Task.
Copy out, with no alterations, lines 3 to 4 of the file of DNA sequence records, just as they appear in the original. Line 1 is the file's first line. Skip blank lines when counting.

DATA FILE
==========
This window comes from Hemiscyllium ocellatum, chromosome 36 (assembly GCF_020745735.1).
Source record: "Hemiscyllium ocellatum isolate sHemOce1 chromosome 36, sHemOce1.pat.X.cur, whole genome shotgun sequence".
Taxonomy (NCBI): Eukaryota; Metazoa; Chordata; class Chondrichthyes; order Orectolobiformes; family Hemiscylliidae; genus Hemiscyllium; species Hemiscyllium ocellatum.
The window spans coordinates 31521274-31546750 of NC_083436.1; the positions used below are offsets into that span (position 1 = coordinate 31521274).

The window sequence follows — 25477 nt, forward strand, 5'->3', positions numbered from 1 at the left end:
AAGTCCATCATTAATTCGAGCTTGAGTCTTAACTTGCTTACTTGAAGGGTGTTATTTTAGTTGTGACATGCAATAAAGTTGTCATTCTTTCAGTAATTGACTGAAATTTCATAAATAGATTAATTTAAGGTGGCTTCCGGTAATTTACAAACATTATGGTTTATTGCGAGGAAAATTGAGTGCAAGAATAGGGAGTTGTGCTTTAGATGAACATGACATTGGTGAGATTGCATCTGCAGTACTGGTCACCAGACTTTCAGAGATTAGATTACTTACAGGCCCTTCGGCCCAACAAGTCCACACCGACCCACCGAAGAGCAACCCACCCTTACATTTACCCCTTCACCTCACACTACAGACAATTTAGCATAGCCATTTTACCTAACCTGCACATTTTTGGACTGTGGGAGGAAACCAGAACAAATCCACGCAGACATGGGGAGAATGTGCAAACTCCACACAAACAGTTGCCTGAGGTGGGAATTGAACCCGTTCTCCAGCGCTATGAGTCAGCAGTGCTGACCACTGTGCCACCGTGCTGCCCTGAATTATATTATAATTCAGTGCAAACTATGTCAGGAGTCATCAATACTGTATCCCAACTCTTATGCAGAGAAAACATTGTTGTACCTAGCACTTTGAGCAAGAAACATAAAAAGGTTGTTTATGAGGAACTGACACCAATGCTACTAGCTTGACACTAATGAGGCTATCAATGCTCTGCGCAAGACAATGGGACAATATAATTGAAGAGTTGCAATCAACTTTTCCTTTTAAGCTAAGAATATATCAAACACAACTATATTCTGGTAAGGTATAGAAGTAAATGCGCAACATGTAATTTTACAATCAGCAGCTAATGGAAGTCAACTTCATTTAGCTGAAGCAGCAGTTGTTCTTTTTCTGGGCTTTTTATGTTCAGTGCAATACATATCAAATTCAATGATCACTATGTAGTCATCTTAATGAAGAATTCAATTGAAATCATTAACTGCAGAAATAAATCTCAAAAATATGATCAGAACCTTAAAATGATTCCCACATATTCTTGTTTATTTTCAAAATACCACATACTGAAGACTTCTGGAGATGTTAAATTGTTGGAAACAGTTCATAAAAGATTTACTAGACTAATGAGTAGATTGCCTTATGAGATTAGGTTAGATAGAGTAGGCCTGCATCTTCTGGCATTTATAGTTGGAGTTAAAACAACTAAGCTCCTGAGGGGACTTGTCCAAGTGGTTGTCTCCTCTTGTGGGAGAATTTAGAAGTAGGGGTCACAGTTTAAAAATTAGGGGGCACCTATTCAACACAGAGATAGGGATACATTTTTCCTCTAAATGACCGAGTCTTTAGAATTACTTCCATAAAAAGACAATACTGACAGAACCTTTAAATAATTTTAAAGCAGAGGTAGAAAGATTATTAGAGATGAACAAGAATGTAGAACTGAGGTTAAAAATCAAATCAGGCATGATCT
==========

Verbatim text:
Taxonomy (NCBI): Eukaryota; Metazoa; Chordata; class Chondrichthyes; order Orectolobiformes; family Hemiscylliidae; genus Hemiscyllium; species Hemiscyllium ocellatum.
The window spans coordinates 31521274-31546750 of NC_083436.1; the positions used below are offsets into that span (position 1 = coordinate 31521274).